Background: Electrical engineering degree from Tulane, lived in Baton Rouge as a child, graduated from high school in Iowa.
Why Law: I decided to go into law school and engineering mostly because of my parents. My dad is an electrical engineer; my mom went through law school. I was interested in both but I didn't realize I could combine the two until my second year in engineering school and I read about patent cases litigated all over the country.
Biggest Surprise: How accessible the professors are. Even if the problem isn't about the subject matter that particular professor is teaching, you can still talk about it. Law school is a big change for some people. If you have questions about another course, about how law school life is treating you, there is always an open door. You can talk to them about almost anything.
Other Students: They're friendly and supportive. You often hear about cutthroat law schools. I found LSU to be competitive but not cutthroat.
Students are great to work with, and they're fun to be around. In your first year, students usually start out in study groups. These groups help students to become acclimated to the law school environment. The group can be as big as you want it to be, but usually no more than five. Then you do your own thing - usually a combination of studying on your own until you get up to speed, then working with a group to clarify any uncertainties. The groups make sure everybody is up to speed and pulling their own weight.
Two Systems of Law: The joint degree is a great program because it allows you to survey a lot of other types of legal thinking, and that seems rare in American law schools. It expands your legal horizons, wherever you decide to practice. There are aspects of our civil law emphasis that I've found helpful when operating within the common law. Statutory interpretation, for example, is something that other common law-focused schools may give short shrift. Civil law emphasizes looking at codes and statutes, so while we're still comfortable with cases and jurisprudence, we're not as intimidated when someone asks us to investigate ramifications of say, a particular piece of legislation.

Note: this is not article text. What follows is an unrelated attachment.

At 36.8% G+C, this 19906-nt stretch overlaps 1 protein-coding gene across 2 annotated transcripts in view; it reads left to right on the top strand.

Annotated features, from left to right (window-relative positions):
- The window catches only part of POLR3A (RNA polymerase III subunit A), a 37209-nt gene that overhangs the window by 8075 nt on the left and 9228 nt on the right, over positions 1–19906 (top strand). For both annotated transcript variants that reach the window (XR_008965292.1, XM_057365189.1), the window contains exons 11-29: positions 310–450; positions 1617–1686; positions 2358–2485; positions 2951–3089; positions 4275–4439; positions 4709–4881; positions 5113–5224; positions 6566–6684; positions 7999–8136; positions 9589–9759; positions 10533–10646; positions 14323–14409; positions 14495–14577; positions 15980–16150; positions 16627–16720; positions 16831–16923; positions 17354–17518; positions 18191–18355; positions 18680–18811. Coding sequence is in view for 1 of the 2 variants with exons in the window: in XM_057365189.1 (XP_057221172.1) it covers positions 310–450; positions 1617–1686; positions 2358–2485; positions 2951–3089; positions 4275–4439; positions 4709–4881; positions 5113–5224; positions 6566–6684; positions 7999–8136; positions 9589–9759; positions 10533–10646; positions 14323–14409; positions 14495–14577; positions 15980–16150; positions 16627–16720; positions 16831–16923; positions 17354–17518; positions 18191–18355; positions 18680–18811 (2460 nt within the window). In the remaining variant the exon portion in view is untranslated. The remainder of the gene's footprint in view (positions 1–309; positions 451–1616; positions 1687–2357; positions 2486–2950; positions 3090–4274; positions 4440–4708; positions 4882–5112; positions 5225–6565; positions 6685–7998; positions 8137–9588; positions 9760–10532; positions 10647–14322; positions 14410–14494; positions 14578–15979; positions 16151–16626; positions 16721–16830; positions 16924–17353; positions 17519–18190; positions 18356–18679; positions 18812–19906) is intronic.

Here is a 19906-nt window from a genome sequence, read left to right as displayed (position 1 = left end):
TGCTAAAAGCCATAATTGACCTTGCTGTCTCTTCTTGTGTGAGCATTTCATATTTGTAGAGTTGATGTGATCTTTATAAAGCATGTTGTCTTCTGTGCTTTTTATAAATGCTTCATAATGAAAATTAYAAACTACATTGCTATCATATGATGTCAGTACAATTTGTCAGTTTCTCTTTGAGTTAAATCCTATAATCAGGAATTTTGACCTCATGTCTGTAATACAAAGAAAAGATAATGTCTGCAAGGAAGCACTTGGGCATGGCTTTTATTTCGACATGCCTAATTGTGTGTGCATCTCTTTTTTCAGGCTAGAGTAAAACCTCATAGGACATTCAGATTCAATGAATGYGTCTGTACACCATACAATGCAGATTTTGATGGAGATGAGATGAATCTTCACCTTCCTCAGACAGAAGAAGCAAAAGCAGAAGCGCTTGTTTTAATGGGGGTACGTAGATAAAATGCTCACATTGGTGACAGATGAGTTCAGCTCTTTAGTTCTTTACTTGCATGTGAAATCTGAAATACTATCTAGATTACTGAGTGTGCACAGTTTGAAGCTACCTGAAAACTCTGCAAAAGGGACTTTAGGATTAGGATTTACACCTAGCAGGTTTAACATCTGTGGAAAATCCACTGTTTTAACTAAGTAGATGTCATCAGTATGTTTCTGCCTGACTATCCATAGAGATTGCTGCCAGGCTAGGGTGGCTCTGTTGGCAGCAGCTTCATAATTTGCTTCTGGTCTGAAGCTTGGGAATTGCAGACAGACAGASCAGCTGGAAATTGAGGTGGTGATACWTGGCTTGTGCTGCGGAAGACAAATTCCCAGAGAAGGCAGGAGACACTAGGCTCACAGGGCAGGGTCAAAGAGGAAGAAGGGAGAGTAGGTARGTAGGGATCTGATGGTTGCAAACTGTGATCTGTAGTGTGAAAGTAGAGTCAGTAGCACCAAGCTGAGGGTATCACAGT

The International Flavor: Because of its civil law background, the school has many connections with many international universities and organizations. Some of the students in my class last semester studied in Venezuela and other parts of South America. Another friend has since graduated and gone off to get a master of laws in Amsterdam. If you're looking for an international component in your studies, LSU is a great place. Members of the faculty play significant roles on the international stage. Professor Emilio Cardenas, a former U.N. ambassador from Venezuela, taught class on international terrorism, which is obviously relevant to current events.
Summer Experience: I did intellectual property work, first for a firm in Washington D.C., for half the summer and then for a firm in Dallas. I focused on patent law, one of the fields of intellectual property that also includes copyright and trademarks, three vastly different types of protection for intellectual endeavors.
After Class: We have all sorts of parties - crawfish boils, St. Patrick's Day green beer, tailgates in front of the law school for LSU football games.
Assault and flattery is a lot of fun. It's Saturday Night Live with a law school theme, a send-up of professors and students. It's been hilarious the last few years.
Baton Rouge: After four years in New Orleans, I was ready for a change of scenery and pace. Baton Rouge is a great place to live and work. People here are terrific. There are lots of activities outdoors. I go biking quite a bit. I can be on the levee in 15 minutes and bike away for an hour, hour and a half. And New Orleans is still in striking distance.